The number three person, the point man if youíre a basketball enthusiast, is the literary agent.  Here, youíve done your homework.  Youíve gone to Barnes and Noble and purchased any one of a number of books detailing how to get your work published and each and every book suggests submitting your manuscript to an agent.  Letting the agent submit it to the publishing house gives you a better shot at seeing the work in print.  What you hadnít planned on is the agent not liking the book.  Good grief!  Why not?  Itís brilliant writing, you reason.  Not so, in the eyes of the agent.  Hereís where the years start to accumulate.  Rewrite after rewrite after rewrite.  Remember, writers write, but published writers rewrite.  Got the rewriting part down?  Good.  Armed with a copy of the current yearís Guide to Literary Agents, you narrow down your search for literary representation, (some new words you have discovered).  You target one, two, three, or a dozen agents that are open to receiving work in your particular genre and you send them a query letter.  (Something else thatís new to you.)  Hereís where the tough part starts.  Youíve decided to target a dozen agents, or if youíre me, a hundred.  In either case, your query letter produces either a friendly Ďno thank youí or . . . a Ďplease send the entire manuscriptí.  If the latter applies, youíve broken ground.  Number three person on the nurturing chain likes your idea for a story well enough to want to read all of it.  Wow!  Youíre in a hurry now.  Youíre very pleased that you let the number two guy make the copies because you want to get the manuscript out to your agent before he changes his mind.  Or, God forbid, someone else publishes a book exactly like yours!!!   You sprinkle some holy water on the box, cram your manuscript inside, and hand it over to FedEx for an overnight delivery.  Then you sit by the phone and wait and wait and wait.  Did I say wait?  No one warns you about the waiting part, unless you scrutinized the notation in your Guide to Literary Agents, where it says:  ďThis agent responds in four months to requested manuscript.Ē

 

Over the next several months youíve amassed enough paper rejection slips to wallpaper your office, either from the agent that agreed to read your book, or others whose door you chose to knock on.  Along the way, though, a helpful agent suggests you seek the help of an editor, a book doctor of sorts.  Itíll give the book marketable legs, youíre told.  If youíre like me, youíll follow the advice.  I hooked up with a wonderful freelance editor named Dick Marek.  He helped me successfully forge the manuscript into a book.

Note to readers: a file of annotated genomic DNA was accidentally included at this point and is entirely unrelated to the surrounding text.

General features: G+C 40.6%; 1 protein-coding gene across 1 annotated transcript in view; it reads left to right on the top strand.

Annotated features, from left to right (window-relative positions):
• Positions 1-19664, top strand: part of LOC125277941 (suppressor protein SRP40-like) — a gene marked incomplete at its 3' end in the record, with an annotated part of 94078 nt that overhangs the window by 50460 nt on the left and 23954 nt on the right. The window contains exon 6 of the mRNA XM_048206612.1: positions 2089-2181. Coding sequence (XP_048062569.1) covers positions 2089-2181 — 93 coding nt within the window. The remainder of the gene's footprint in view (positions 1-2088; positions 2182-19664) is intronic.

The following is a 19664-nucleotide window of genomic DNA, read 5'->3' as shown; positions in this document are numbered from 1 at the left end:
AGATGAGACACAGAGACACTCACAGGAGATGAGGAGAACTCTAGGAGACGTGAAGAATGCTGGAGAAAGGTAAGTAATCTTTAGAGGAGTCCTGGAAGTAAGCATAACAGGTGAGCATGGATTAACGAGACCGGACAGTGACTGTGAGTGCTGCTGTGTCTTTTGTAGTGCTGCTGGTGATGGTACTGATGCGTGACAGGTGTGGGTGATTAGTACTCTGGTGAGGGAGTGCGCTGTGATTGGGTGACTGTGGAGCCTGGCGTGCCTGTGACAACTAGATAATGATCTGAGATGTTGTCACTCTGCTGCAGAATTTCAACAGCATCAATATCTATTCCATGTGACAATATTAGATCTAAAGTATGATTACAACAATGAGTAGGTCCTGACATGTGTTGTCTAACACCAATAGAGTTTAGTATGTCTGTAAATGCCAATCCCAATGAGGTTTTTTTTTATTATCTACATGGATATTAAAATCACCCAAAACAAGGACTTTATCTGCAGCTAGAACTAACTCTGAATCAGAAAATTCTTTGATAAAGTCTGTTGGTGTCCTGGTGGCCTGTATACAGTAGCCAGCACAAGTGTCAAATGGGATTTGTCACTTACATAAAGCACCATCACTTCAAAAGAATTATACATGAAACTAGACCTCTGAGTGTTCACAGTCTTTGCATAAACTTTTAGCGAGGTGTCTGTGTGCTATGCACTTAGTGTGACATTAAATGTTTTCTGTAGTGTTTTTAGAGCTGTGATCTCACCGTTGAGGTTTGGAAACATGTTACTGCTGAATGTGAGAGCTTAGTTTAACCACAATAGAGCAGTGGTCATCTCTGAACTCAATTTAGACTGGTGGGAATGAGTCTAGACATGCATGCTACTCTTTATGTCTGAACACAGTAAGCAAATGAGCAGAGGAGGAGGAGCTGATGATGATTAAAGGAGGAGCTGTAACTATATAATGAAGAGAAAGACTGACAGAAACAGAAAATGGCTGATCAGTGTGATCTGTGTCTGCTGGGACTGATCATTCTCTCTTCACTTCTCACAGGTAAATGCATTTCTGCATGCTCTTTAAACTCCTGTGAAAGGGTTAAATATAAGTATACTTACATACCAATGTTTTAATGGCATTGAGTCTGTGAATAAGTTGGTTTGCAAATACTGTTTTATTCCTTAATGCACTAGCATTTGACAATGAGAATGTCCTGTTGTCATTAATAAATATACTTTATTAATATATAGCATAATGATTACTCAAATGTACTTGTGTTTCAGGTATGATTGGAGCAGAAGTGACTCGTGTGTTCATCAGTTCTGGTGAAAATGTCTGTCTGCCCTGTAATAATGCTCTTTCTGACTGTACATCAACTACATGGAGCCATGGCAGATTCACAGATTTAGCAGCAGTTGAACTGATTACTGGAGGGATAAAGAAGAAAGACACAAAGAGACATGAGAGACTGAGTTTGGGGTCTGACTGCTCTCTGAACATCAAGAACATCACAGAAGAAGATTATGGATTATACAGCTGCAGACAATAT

Then it happens.

 

An agent, a real, in-the-book, bonafide agent writes to say that he wants to represent your work and market it to the publishing world.  You scream.  Your first impulse is to tip the mailman.  You plan dinner out with your spouse.  You tell everyone you know that youíre now represented and that itís just a matter of time before your book hits the shelves.  Finally, after rewriting the work again, this time to satisfy the agent, your agent, he sends it out to one or more publishing houses.  The rejection slips come in.  But, if you have a considerate agent fielding the slips, like I had in Matt Bialer of Sanford J. Greenburger Associates, you donít see them.

 

Then it really happens!

 

You get the call.

 

Numero four on the chain.  An editor of a publishing house, in New York, no less, likes the book and wants to offer you a deal.  In my case, that editor was Michaela Hamilton of Kensington Books.  A delightful person to know, and an insightful person to work with.

 

But, guess what?

 

You wait.  From this point on, it takes a considerable amount of time and energy and a bit more re-writing to get the book on the shelf.  But, this time the effort and the waiting arenít as difficult.  You have a contract.  Anxiety isnít casting its shadow over the immediate future.

 

In closing, let me give you some further words of wisdom.  Along the way, youíll discover that you talk to yourself; who better to bounce dialogue off at three in the morning?  Youíll resolve a plot issue while showering.  What will you do?  Iíll tell you what youíll do.  Youíll skip the conditioner, climb out, and write down the resolution while a puddle forms at your feet.  Then, the word thatís been escaping you all day, pops into your head just before falling asleep.  Mark my words.  Youíll hop out of bed and write it down and while youíre up, youíll find yourself writing down other words.  Strings of them! Youíll need a bigger piece of paper!  Donít tell my former boss, but I use the flip side of the business cards from my old job.  And one thing more you should be made aware of.  Youíll meet some truly amazing people along the way and as your book nears the stores youíll make some very good friends in many of them.

 

Three cheers to the chain!  

7:49 pm pst

2005.11.01

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Bone Thief . . . One helluva ride!

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www.thomasocallaghan.com